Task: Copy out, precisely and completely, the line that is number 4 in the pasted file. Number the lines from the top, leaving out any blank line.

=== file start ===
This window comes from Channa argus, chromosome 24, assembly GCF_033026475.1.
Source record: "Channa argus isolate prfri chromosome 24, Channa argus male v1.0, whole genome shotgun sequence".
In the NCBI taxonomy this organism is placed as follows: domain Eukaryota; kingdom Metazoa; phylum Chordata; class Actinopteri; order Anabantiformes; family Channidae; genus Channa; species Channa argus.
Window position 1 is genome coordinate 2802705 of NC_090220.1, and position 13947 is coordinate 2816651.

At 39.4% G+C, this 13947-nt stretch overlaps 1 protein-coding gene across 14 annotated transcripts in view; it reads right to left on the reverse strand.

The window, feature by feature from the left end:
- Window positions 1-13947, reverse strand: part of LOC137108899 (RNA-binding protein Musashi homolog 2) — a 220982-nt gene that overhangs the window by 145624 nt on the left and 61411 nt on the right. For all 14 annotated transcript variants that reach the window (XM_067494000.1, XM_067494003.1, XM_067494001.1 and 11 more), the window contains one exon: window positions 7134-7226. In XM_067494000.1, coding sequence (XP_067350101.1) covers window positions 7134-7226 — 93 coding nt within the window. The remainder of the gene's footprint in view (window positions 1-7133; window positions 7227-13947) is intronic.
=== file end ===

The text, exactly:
Window position 1 is genome coordinate 2802705 of NC_090220.1, and position 13947 is coordinate 2816651.